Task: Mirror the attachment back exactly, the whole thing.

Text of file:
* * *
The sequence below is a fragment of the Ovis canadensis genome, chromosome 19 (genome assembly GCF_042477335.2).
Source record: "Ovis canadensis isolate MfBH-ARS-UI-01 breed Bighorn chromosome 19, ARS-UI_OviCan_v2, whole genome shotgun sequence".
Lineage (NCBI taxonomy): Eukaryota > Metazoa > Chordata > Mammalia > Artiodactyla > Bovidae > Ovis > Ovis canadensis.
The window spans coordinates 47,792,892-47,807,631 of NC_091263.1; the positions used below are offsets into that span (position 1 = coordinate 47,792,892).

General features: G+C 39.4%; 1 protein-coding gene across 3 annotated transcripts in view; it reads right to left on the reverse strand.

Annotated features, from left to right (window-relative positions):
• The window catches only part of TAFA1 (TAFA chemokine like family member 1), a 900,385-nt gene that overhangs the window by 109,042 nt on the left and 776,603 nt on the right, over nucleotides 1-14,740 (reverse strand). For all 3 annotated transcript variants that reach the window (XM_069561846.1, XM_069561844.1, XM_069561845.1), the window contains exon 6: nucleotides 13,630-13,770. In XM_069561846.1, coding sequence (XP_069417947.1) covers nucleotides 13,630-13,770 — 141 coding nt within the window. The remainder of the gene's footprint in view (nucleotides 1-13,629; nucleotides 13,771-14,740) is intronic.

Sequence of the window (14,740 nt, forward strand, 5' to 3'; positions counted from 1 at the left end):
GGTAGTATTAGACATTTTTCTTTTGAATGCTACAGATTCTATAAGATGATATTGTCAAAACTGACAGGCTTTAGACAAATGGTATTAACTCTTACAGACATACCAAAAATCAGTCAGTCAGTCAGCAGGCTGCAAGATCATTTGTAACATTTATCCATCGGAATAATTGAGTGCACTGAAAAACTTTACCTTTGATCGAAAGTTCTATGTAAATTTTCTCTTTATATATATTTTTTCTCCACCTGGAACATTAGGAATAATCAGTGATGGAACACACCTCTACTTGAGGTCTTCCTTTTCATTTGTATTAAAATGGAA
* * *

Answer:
The sequence below is a fragment of the Ovis canadensis genome, chromosome 19 (genome assembly GCF_042477335.2).
Source record: "Ovis canadensis isolate MfBH-ARS-UI-01 breed Bighorn chromosome 19, ARS-UI_OviCan_v2, whole genome shotgun sequence".
Lineage (NCBI taxonomy): Eukaryota > Metazoa > Chordata > Mammalia > Artiodactyla > Bovidae > Ovis > Ovis canadensis.
The window spans coordinates 47,792,892-47,807,631 of NC_091263.1; the positions used below are offsets into that span (position 1 = coordinate 47,792,892).

General features: G+C 39.4%; 1 protein-coding gene across 3 annotated transcripts in view; it reads right to left on the reverse strand.

Annotated features, from left to right (window-relative positions):
• The window catches only part of TAFA1 (TAFA chemokine like family member 1), a 900,385-nt gene that overhangs the window by 109,042 nt on the left and 776,603 nt on the right, over nucleotides 1-14,740 (reverse strand). For all 3 annotated transcript variants that reach the window (XM_069561846.1, XM_069561844.1, XM_069561845.1), the window contains exon 6: nucleotides 13,630-13,770. In XM_069561846.1, coding sequence (XP_069417947.1) covers nucleotides 13,630-13,770 — 141 coding nt within the window. The remainder of the gene's footprint in view (nucleotides 1-13,629; nucleotides 13,771-14,740) is intronic.

Sequence of the window (14,740 nt, forward strand, 5' to 3'; positions counted from 1 at the left end):
GGTAGTATTAGACATTTTTCTTTTGAATGCTACAGATTCTATAAGATGATATTGTCAAAACTGACAGGCTTTAGACAAATGGTATTAACTCTTACAGACATACCAAAAATCAGTCAGTCAGTCAGCAGGCTGCAAGATCATTTGTAACATTTATCCATCGGAATAATTGAGTGCACTGAAAAACTTTACCTTTGATCGAAAGTTCTATGTAAATTTTCTCTTTATATATATTTTTTCTCCACCTGGAACATTAGGAATAATCAGTGATGGAACACACCTCTACTTGAGGTCTTCCTTTTCATTTGTATTAAAATGGAA